A sestamibi localisation scan - click to enlarge

Sestamibi scans will demonstrate pathology in over 80% of cases. Sestamibi is a small protein attached to technetium 99, a mildly radioactive compound (the radioactivity poses no danger to the patient). It is injected into the patient, travels round the body and is then taken up by the parathyroids more readily than the thyroids. A scan is then performed by a detector that picks up the radioactivity, allowing good localisation of the parathyroid glands.Some cellular factors influence the uptakeof parathyroid tumours by Tc-Mibi. The most important factor influencing uptakeis the weight of the parathyroid tumour. Biertho and co-workers have classified TC-Mibi uptake from 0(false negative) to 3 (high uptake) and typeI (equivocal uptake).The 0-type tumours have a median weight 250 mgs and account for of 8% of tumours. The type I uptake had a median weight oF 340 mgs and accounts for 26% of tumours. This information is very helpful to the surgeon since it suggests in negative or equivoal scans the weight of the tumour will most likely be less than 500mgs.The scans are less helpful in cases of 4 or more gland disease (parathyroid hyperplasia), and cannot be used in pregnancy.

CT and MRI Scanning

CT scan of an ectopic parathyroid adenoma at the carotid bifurcation.

Ectopic parathyroid adenoma

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These two imaging techniques can be discussed together. Both are particularly useful when previous surgery has failed and reinvestigation is required, butare not indicated before first operations. Normal parathyroids are not usually seen by either imaging method. Parathyroid adenomas are more consistently detected than parathyroid hyperplasia.A recent developement is the use of SPECT-CT to image parathyroid tumours.Arecent study in 2009 fromthe Leeds TeachingHospital evaluated the role of SPECT-CTfor finding parathyroid tumours. This studyshowed that SPECT-CT demonstrated the presence and location of a parathroid adenoma in 91% of patients. The Leed's group suggest that if a tumour is found on SPECT -CT that ultrasound examinatiom of the patient is unecessary.MRI may be used in pregnancy and is the imaging of choice combined with ultrasound in the pregnant patient.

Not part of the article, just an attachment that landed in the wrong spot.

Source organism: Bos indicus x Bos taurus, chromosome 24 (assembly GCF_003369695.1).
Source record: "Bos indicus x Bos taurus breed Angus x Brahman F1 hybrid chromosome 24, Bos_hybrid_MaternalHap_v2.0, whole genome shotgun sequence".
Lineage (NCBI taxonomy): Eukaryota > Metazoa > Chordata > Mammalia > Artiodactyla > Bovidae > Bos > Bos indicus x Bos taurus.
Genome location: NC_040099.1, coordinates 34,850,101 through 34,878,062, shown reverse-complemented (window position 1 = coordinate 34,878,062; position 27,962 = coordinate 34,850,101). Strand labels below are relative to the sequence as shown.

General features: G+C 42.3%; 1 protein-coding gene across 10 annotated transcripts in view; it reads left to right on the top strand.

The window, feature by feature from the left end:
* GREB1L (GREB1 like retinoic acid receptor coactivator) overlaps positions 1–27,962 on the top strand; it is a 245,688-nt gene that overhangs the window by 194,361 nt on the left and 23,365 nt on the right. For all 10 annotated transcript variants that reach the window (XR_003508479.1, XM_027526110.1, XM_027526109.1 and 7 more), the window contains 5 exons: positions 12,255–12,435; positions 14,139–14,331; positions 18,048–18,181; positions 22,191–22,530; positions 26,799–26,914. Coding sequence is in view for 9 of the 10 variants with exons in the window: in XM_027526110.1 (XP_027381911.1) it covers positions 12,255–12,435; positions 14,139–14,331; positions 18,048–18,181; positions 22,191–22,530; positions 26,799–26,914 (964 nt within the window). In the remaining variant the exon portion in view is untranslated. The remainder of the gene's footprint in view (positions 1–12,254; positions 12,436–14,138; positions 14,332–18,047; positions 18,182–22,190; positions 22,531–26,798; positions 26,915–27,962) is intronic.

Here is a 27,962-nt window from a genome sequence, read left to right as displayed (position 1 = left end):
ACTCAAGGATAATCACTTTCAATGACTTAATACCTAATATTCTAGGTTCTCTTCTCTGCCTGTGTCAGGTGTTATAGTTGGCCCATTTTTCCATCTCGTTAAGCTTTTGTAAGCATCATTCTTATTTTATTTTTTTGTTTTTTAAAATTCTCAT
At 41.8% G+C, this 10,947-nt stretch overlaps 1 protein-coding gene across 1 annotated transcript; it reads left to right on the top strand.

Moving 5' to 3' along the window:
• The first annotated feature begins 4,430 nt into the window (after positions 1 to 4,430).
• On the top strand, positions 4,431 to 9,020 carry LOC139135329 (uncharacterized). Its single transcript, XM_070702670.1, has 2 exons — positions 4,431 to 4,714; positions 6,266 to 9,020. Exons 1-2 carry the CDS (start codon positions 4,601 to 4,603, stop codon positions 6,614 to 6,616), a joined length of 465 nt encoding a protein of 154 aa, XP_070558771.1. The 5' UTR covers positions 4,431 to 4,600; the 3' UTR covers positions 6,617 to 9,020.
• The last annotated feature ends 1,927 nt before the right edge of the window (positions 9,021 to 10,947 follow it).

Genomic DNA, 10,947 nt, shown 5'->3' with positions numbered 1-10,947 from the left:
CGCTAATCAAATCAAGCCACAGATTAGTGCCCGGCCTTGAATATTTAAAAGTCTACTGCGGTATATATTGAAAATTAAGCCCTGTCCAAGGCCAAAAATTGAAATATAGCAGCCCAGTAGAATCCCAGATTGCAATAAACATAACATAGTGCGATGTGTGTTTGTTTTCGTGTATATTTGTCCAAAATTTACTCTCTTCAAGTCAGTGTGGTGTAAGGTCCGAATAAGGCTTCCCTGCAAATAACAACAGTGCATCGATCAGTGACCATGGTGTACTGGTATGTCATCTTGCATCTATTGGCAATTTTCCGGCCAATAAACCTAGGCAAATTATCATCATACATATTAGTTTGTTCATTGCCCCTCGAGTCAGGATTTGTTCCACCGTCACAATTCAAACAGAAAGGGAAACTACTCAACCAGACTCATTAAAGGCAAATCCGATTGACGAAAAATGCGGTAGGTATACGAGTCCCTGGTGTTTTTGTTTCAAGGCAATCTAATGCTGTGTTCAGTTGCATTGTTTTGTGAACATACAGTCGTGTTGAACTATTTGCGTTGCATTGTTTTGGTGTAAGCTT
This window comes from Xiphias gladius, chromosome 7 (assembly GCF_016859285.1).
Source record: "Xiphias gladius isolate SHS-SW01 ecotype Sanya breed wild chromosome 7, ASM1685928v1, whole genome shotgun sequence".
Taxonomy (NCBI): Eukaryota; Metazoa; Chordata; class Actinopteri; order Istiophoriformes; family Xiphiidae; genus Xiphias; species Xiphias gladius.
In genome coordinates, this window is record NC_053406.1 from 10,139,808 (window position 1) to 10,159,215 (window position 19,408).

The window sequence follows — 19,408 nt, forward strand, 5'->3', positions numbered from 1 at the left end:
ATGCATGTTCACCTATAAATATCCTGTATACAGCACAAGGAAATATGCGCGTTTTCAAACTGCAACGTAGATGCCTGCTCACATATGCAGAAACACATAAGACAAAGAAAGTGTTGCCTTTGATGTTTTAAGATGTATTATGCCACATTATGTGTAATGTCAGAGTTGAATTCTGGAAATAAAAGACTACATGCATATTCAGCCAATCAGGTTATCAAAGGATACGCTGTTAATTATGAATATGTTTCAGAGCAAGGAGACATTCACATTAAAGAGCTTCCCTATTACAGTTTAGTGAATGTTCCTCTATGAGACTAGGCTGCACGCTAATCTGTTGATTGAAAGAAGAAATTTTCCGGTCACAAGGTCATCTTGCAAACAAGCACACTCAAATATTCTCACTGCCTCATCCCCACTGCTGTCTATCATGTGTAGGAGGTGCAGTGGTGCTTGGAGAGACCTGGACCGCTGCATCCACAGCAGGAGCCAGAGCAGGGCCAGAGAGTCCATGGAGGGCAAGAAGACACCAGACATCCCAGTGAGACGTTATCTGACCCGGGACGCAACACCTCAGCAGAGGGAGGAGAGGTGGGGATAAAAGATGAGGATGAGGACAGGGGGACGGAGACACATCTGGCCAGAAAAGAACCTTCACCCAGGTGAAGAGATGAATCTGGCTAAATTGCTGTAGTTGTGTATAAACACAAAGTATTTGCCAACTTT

Parathyroid Arteriography and Selective Venous Sampling

These invasive tests entail the passage of catheters from the groin into the arteries and veins of the neck. A map of the blood supply to the neck is made and the abnormal parathyroid tissue identified. This invasive technique is more than 95% accurate even in difficult cases where previous surgery has failed. Arteriography should be combined with neck venous blood sampling (locating the veins with the highest parathyroid hormone level) and is mandatory before any parathyroid neck re-exploration. It is very important to have a venous map of the neck because very often particularly in patients whohave had previous surgery a tumour on one side of the neck may drain by a rogue vein into the other side of theneck. If one is not awareof this the wrong side of the neckcould be explored.In sick patients unfit for surgery arteriography can be used to destroy the parathyroid tumour.

It cannot be stressed too strongly that even though all the pre-operative tests are negative, as long as the blood tests confirm hyperparathyroidism there is still an excellent chance that an experienced parathyroid surgeon will cure the patient. Expert parathyroid surgeons would expect a success rate of 98%. It must be remembered that even in the best hands there is still risk of failure.

Parathyroid arteriogram

Highly selective arteriogram of right-sided parathyroid adenoma - click to enlarge